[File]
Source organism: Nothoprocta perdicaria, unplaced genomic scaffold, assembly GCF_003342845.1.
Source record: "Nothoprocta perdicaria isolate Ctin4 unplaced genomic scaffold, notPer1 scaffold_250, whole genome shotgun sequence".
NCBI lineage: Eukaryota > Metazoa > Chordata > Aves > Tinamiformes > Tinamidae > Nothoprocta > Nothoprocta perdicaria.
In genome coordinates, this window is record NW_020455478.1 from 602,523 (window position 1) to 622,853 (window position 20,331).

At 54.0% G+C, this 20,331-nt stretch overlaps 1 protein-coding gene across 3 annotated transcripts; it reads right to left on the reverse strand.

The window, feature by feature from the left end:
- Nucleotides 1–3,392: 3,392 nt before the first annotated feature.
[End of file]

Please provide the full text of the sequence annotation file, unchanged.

Source organism: Nothoprocta perdicaria, unplaced genomic scaffold, assembly GCF_003342845.1.
Source record: "Nothoprocta perdicaria isolate Ctin4 unplaced genomic scaffold, notPer1 scaffold_250, whole genome shotgun sequence".
NCBI lineage: Eukaryota > Metazoa > Chordata > Aves > Tinamiformes > Tinamidae > Nothoprocta > Nothoprocta perdicaria.
In genome coordinates, this window is record NW_020455478.1 from 602,523 (window position 1) to 622,853 (window position 20,331).

At 54.0% G+C, this 20,331-nt stretch overlaps 1 protein-coding gene across 3 annotated transcripts; it reads right to left on the reverse strand.

The window, feature by feature from the left end:
- Nucleotides 1–3,392: 3,392 nt before the first annotated feature.